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Author Biography: Father Richard Hogan is a priest of the Archdiocese of St. Paul-Minneapolis. He holds a doctorate in medieval history from the University of Minnesota. He has written articles which have appeared in many Catholic magazines. He is the author of several books and a textbook series.
|Part I||God as One and Triune: Heresies from A.D. 33 to 325||29|
|2||Kerinthian, Ebionite, Elchasaite, and Mandean Heresies||37|
|6||Adoptionism and Modalism||57|
|8||Controversies on Baptism, Penance, and Papal Primacy||67|
|Conclusion to Part I||76|
|Part II||Was Christ God the Son? Heresies from 325 to 843||77|
|Conclusion to Part II||159|
|Part III||Sacraments and Grace: Heresies from 843 to 1789||161|
|16||Debating the Holy Eucharist||163|
|19||Joachim of Fiore and the Flagellanti||185|
|20||John Wyclif and John Hus||191|
|Conclusion to Part III||283|
|Part IV||The Church: Heresies from 1789 to 2000||285|
|31||No Salvation Outside of the Church: The Feeneyites||299|
|32||Crisis in the Church: 1962-2000||305|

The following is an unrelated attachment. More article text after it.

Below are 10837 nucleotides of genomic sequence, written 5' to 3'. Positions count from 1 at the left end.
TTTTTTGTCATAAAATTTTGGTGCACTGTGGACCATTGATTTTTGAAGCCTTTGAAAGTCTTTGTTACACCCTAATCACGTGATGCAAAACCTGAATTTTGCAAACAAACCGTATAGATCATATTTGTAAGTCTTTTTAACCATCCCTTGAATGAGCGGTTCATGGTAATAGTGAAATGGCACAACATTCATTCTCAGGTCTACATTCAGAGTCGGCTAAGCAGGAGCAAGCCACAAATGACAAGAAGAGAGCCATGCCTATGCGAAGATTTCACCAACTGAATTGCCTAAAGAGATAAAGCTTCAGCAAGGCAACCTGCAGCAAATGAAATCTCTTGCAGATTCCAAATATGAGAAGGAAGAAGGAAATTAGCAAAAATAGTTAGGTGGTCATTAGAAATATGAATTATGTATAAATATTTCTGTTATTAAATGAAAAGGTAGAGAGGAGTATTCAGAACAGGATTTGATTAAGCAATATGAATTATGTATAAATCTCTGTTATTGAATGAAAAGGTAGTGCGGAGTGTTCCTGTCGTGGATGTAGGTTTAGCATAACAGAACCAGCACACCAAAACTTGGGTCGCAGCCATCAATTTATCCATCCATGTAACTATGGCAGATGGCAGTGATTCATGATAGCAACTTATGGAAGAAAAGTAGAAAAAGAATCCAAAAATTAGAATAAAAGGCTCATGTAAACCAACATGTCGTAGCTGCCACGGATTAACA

|Conclusion to Part IV||311|
|A New Beginning: Pope John Paul II and the New Millennium||313|
The only reason I gave the book four stars was due to Barnes and Noble sending me a paperback version rather than the hardback version advertised. Now that the matter of my rating is out of the way, this is a well researched guide into the history of the Church and the battles it has fought against heresy. The author did an excellent job fleshing out the details surrounding each heresy and providing a brief overview of each heresy at the end of the chapter. There were a few obvious grammatical errors that should have been caught by the editor, but they do not cause any deviation from the argument. Other than the issue with B&N, I would have given this book five stars.Was this review helpful? Yes NoThank you for your feedback. Report this reviewThank you, this review has been flagged.
Posted August 12, 2003
I purchased this book in reference to the Creed, but in addition, was pleased to see a well written, concise history. Fr. Hogan's synopsis of John Paul II's thought and writings at the end are reason enough to purchase the book. His writing style is accessible for the non-expert, but has the depth to respect the subject matter.Was this review helpful? Yes NoThank you for your feedback. Report this reviewThank you, this review has been flagged.
Posted March 23, 2001